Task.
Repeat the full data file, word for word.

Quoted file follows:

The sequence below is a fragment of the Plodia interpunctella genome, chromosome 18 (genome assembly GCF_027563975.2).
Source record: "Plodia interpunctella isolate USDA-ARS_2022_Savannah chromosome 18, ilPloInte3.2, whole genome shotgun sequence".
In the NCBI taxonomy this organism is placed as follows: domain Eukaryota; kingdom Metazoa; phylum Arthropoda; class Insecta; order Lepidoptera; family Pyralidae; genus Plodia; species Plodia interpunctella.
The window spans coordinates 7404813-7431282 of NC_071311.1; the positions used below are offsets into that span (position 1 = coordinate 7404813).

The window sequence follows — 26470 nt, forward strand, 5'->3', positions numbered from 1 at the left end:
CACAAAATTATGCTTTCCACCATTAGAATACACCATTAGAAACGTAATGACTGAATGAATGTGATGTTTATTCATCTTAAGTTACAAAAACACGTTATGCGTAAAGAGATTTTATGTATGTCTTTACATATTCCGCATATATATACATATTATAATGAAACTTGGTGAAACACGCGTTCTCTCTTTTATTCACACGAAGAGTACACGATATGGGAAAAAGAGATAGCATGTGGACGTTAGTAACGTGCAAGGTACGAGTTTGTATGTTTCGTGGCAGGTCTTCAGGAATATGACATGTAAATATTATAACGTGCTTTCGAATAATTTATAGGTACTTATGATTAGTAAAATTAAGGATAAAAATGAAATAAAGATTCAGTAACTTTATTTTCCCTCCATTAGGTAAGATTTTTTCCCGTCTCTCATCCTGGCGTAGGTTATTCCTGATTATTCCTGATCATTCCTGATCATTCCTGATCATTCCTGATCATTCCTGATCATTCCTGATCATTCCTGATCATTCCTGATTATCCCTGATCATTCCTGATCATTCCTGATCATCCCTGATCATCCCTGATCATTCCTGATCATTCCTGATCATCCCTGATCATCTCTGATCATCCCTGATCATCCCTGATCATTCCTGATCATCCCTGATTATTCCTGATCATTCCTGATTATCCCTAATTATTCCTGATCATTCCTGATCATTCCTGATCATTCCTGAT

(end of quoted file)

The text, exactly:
The sequence below is a fragment of the Plodia interpunctella genome, chromosome 18 (genome assembly GCF_027563975.2).
Source record: "Plodia interpunctella isolate USDA-ARS_2022_Savannah chromosome 18, ilPloInte3.2, whole genome shotgun sequence".
In the NCBI taxonomy this organism is placed as follows: domain Eukaryota; kingdom Metazoa; phylum Arthropoda; class Insecta; order Lepidoptera; family Pyralidae; genus Plodia; species Plodia interpunctella.
The window spans coordinates 7404813-7431282 of NC_071311.1; the positions used below are offsets into that span (position 1 = coordinate 7404813).

The window sequence follows — 26470 nt, forward strand, 5'->3', positions numbered from 1 at the left end:
CACAAAATTATGCTTTCCACCATTAGAATACACCATTAGAAACGTAATGACTGAATGAATGTGATGTTTATTCATCTTAAGTTACAAAAACACGTTATGCGTAAAGAGATTTTATGTATGTCTTTACATATTCCGCATATATATACATATTATAATGAAACTTGGTGAAACACGCGTTCTCTCTTTTATTCACACGAAGAGTACACGATATGGGAAAAAGAGATAGCATGTGGACGTTAGTAACGTGCAAGGTACGAGTTTGTATGTTTCGTGGCAGGTCTTCAGGAATATGACATGTAAATATTATAACGTGCTTTCGAATAATTTATAGGTACTTATGATTAGTAAAATTAAGGATAAAAATGAAATAAAGATTCAGTAACTTTATTTTCCCTCCATTAGGTAAGATTTTTTCCCGTCTCTCATCCTGGCGTAGGTTATTCCTGATTATTCCTGATCATTCCTGATCATTCCTGATCATTCCTGATCATTCCTGATCATTCCTGATCATTCCTGATCATTCCTGATTATCCCTGATCATTCCTGATCATTCCTGATCATCCCTGATCATCCCTGATCATTCCTGATCATTCCTGATCATCCCTGATCATCTCTGATCATCCCTGATCATCCCTGATCATTCCTGATCATCCCTGATTATTCCTGATCATTCCTGATTATCCCTAATTATTCCTGATCATTCCTGATCATTCCTGATCATTCCTGAT